While at Queen Elizabeth National Park, you will enjoy various exciting activities such as Boat Cruise, Bird Watching and Game drives in Queen Elizabeth National Park. The park is home to over 95 mammal species and over 600 bird species. The Katwe explosion craters mark the park’s highest point at 1,350m above sea level, while the lowest point is at 910m, at Lake Edward.
Queen Elizabeth National Park is understandably Uganda’s most popular tourist destination. The park’s diverse ecosystems, which include sprawling savanna, shady, humid forests, sparkling lakes and fertile wetlands, make it the ideal habitat for classic big game, ten primate species including chimpanzees and over 600 species of birds. The park was founded in 1952 as Kazinga National Park, and renamed two years later to commemorate a visit by Queen Elizabeth II.
Set against the backdrop of the jagged Rwenzori Mountains, the park’s magnificent vistas include dozens of enormous craters carved dramatically into rolling green hills, panoramic views of the Kazinga Channel with its banks lined with hippos, buffalo and elephants, and the endless Ishasha plains, whose fig trees hide lions ready to pounce on herds of unsuspecting Uganda kob. As well as its outstanding wildlife attractions, Queen Elizabeth National Park has a fascinating cultural history. There are many opportunities for visitors to meet the local communities and enjoy storytelling, dance, music and more. The gazetting of the park has ensured the conservation of its ecosystems, which in turn benefits the surrounding communities.
Uganda’s Queen Elizabeth National Park is truly a Medley of Wonders!
Game Drive in Queen Elizabeth National Park
For the classic African safari experience, the tracks through Kasenyi, the North Kazinga Plains and the Ishasha Sector offer virtually guaranteed buffalo, antelope and elephant sightings, along with warthogs and baboons.
Taking an experienced guide in the early morning or at dusk is the most successful way to track down a pride of lions, and maybe even the odd leopard and many more…
Birding in Queen Elizabeth National Park
Classified as an Important Birding Area (IBA) by Birding International, Queen Elizabeth National Park is home to over 600 bird species. This is the greatest of any East African national park and a phenomenal number for such a small area. The park’s confluence of savanna and forest, linking to the expansive forests of the DR Congo allow visitors to spot East as well as Central African species.
Community Walks In The Neighborhood
The Kyambura community has rich culture of African household setting, with gardens plentiful in cocoa, vanilla, cotton and sugar cane. Kyambura Orphanage Needy Development, established in 2016 with 12 children currently has 40 children majority of whom are orphans, and some are needy. Through charity, the founder has managed to train 6 tailors and kept the rest in school with the necessary basic requirements. The community has gardens of coffee about 1 acre per household, common in the area is Arabica coffee that they grow, pick, dry and process that you end up consuming at the lodge. The community walks give one an understanding of the community that neighbors the lodge and how your stay helps enhance their livelihoods.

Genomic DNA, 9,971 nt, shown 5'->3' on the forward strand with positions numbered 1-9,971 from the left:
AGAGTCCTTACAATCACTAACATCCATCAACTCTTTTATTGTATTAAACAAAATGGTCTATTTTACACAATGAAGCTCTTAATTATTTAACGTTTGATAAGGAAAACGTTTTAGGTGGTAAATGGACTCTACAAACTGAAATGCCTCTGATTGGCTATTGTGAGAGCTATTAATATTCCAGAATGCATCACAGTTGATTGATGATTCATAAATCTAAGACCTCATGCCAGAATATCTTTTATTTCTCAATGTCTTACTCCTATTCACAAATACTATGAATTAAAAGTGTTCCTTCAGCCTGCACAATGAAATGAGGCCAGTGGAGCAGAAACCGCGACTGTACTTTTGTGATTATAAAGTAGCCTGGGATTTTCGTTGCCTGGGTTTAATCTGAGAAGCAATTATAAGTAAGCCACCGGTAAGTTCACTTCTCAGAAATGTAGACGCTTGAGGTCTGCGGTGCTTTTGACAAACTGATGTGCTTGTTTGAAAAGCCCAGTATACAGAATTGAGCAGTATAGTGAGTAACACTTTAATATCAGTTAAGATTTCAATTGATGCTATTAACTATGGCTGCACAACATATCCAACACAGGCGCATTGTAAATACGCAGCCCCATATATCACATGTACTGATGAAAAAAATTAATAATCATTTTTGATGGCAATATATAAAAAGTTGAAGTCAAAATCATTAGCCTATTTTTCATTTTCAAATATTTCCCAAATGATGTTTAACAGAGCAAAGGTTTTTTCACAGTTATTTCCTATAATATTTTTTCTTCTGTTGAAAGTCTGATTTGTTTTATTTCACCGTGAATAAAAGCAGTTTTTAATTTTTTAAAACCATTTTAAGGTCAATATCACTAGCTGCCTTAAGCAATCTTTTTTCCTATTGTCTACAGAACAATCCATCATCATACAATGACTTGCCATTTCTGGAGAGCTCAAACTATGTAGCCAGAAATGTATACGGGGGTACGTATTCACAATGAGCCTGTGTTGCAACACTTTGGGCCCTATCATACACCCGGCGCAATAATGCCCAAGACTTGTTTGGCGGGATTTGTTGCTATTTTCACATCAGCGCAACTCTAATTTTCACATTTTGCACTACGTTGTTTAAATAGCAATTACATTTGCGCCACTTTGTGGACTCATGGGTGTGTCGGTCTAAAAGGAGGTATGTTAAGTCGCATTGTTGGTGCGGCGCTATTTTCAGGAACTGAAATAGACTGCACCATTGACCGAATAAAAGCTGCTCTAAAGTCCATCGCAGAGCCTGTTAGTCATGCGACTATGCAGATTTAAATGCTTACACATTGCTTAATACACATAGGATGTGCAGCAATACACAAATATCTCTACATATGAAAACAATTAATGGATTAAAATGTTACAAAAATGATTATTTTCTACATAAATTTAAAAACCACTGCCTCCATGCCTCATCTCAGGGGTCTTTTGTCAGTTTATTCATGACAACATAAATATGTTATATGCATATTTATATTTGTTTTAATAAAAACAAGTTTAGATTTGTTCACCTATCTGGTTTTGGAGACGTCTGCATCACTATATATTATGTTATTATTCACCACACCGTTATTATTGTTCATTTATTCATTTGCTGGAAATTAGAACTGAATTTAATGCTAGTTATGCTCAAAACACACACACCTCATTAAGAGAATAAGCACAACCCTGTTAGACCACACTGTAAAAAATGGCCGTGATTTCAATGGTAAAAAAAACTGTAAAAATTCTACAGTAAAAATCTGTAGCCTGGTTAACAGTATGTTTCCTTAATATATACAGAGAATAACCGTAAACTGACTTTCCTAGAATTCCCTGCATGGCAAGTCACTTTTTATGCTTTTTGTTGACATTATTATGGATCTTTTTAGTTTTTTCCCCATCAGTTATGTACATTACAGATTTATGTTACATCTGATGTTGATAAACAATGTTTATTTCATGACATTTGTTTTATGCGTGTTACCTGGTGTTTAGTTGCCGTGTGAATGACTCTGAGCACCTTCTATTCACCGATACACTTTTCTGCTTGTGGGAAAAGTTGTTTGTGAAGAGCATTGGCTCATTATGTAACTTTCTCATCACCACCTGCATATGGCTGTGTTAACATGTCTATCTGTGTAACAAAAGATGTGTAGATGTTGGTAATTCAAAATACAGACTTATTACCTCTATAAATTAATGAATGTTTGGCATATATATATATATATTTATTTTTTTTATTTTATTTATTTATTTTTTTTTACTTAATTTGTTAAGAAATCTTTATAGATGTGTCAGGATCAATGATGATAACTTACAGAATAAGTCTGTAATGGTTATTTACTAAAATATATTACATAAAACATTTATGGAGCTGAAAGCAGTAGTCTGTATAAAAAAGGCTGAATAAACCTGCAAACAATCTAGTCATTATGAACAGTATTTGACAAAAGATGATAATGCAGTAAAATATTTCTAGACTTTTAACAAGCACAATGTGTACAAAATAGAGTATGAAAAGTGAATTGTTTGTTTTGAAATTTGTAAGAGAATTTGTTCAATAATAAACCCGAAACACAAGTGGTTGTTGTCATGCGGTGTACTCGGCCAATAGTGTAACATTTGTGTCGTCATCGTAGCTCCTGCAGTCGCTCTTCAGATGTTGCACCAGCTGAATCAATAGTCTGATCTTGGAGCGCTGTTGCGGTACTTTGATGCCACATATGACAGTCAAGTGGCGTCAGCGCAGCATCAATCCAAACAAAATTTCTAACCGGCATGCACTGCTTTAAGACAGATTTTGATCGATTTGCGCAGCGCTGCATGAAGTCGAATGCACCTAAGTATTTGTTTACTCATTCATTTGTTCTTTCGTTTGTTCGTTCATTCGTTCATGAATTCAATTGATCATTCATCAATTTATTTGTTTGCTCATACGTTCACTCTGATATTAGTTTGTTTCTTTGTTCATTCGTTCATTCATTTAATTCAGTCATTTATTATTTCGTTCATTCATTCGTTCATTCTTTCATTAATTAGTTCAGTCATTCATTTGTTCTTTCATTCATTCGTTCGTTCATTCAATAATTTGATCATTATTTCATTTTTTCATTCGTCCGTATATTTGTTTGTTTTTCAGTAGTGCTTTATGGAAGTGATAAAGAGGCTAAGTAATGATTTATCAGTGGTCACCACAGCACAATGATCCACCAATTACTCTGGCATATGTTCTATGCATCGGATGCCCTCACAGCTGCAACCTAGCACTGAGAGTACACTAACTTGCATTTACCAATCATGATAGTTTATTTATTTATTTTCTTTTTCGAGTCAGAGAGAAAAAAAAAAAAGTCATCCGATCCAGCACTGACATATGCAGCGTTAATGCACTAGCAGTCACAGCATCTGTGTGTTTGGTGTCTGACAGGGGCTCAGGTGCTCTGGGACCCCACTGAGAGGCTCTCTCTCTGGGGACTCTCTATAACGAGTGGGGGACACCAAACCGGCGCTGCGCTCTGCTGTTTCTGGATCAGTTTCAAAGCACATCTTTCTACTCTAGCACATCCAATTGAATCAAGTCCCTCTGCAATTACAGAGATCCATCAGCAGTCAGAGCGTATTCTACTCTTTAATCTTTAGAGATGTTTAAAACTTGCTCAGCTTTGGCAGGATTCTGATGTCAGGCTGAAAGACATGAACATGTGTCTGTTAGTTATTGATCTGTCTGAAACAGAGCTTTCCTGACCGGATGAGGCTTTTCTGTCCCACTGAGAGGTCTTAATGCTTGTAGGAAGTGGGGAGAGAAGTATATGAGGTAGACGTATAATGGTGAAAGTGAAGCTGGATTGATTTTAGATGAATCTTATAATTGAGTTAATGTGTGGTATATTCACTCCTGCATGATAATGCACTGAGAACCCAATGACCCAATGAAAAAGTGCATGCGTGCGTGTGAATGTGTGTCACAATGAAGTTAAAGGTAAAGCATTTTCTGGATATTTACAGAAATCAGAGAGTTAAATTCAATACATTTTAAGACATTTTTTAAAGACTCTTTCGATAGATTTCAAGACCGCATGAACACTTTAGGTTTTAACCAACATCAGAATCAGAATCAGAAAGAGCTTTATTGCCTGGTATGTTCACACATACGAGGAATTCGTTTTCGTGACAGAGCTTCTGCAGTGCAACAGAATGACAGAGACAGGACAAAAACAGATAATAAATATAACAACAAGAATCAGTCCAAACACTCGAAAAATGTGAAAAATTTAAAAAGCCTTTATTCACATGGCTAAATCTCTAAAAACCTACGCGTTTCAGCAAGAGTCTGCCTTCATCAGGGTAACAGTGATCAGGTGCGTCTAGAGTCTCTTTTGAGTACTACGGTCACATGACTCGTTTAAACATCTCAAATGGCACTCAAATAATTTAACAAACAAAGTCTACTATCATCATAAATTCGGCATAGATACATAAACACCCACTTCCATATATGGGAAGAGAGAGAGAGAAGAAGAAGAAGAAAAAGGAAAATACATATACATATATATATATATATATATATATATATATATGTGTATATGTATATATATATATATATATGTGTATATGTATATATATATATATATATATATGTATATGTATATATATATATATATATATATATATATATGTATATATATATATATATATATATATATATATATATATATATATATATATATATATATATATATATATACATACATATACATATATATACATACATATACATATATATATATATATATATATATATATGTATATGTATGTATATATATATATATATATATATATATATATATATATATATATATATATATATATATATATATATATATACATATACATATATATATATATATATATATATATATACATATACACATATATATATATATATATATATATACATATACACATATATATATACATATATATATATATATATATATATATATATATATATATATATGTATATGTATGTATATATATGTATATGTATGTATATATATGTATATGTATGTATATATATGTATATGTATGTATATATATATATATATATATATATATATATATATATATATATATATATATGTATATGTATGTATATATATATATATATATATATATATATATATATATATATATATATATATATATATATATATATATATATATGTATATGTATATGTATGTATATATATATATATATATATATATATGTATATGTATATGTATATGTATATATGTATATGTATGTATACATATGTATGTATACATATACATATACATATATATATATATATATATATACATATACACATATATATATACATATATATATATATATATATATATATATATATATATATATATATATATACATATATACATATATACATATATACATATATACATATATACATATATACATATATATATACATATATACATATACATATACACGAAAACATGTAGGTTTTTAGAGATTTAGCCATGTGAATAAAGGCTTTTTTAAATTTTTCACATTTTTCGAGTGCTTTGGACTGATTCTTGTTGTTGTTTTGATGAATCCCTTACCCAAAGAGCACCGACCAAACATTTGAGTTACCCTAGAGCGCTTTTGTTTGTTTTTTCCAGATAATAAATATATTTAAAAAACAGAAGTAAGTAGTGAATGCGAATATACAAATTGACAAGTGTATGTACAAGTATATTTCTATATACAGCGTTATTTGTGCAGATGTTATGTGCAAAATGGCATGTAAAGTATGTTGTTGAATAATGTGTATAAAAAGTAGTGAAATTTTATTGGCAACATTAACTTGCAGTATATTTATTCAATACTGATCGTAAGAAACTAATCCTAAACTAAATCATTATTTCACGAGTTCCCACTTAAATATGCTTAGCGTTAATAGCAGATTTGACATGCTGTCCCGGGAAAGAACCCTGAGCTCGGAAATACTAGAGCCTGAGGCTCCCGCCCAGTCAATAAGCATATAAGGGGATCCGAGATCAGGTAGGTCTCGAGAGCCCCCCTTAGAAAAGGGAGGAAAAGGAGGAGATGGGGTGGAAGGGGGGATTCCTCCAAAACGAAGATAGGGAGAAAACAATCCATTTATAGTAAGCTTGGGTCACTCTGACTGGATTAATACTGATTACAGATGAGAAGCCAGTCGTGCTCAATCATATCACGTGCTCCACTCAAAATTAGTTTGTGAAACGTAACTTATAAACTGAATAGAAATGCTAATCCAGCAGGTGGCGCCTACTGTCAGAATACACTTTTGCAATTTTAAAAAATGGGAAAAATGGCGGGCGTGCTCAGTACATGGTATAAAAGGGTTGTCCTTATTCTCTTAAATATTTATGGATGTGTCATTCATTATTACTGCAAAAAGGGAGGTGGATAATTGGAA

Boat Cruise On The Kazinga Channel
The wildlife-rich Kazinga Channel can be explored during a relaxing two-hour boat voyage. Keep an eye out for crocodiles, buffaloes and hippos as well as colorful Kingfishers, magnificent Fish Eagles, Hammerkops and their enormous nests and many more can be sighted.
Nature Walks In Kyambura George
Nature treks are one of the more active ways to explore the landscapes and wildlife surrounding Queen Elizabeth National Park. Nature walks can be carried out in Maramagambo forest, Kyambura Gorge and the crater lakes which includes the famous twin lakes. Where you may spot a variety of forest and savanna species as well as having a unique opportunity to get extremely close to Chimpanzee – on foot!
Chimpanzee tracking in Kalinzu Forest
The Kyambura Game Reserve experience is more than discovering chimpanzees in their natural environment: it teaches visitors about the ecosystems of Kyambura Gorge’s atmospheric “underground” rainforest, including vegetation types; bird identification and behavior; chimpanzees and monkey ecology. In Kalinzu Forest walks along the ridges offer an opportunity to see chimpanzees, numerous birds species, moths, butterflies and many more with unique sights of Mount Rwenzori, lake George and the Kazinga Channel.